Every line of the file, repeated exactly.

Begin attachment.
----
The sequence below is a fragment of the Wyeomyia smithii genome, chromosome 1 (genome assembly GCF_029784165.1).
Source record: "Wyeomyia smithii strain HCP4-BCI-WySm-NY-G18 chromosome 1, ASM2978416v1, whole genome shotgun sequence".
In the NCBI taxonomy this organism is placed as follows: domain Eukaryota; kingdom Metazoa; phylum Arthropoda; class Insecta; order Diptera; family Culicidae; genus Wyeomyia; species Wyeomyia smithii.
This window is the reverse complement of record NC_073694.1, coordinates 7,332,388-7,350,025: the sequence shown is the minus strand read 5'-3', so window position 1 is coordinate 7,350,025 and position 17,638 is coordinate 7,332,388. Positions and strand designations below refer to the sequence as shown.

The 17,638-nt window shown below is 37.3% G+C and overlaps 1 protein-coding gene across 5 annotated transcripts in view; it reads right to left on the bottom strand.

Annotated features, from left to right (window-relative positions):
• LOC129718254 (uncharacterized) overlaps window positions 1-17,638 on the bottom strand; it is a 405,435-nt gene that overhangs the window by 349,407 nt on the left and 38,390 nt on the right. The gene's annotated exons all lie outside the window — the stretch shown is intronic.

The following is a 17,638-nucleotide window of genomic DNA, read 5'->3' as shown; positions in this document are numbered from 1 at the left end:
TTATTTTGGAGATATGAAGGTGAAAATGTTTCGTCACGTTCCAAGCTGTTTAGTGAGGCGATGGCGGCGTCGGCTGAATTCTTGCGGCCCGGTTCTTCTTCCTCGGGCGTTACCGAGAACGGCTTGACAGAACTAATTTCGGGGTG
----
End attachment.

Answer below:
The sequence below is a fragment of the Wyeomyia smithii genome, chromosome 1 (genome assembly GCF_029784165.1).
Source record: "Wyeomyia smithii strain HCP4-BCI-WySm-NY-G18 chromosome 1, ASM2978416v1, whole genome shotgun sequence".
In the NCBI taxonomy this organism is placed as follows: domain Eukaryota; kingdom Metazoa; phylum Arthropoda; class Insecta; order Diptera; family Culicidae; genus Wyeomyia; species Wyeomyia smithii.
This window is the reverse complement of record NC_073694.1, coordinates 7,332,388-7,350,025: the sequence shown is the minus strand read 5'-3', so window position 1 is coordinate 7,350,025 and position 17,638 is coordinate 7,332,388. Positions and strand designations below refer to the sequence as shown.

The 17,638-nt window shown below is 37.3% G+C and overlaps 1 protein-coding gene across 5 annotated transcripts in view; it reads right to left on the bottom strand.

Annotated features, from left to right (window-relative positions):
• LOC129718254 (uncharacterized) overlaps window positions 1-17,638 on the bottom strand; it is a 405,435-nt gene that overhangs the window by 349,407 nt on the left and 38,390 nt on the right. The gene's annotated exons all lie outside the window — the stretch shown is intronic.

The following is a 17,638-nucleotide window of genomic DNA, read 5'->3' as shown; positions in this document are numbered from 1 at the left end:
TTATTTTGGAGATATGAAGGTGAAAATGTTTCGTCACGTTCCAAGCTGTTTAGTGAGGCGATGGCGGCGTCGGCTGAATTCTTGCGGCCCGGTTCTTCTTCCTCGGGCGTTACCGAGAACGGCTTGACAGAACTAATTTCGGGGTG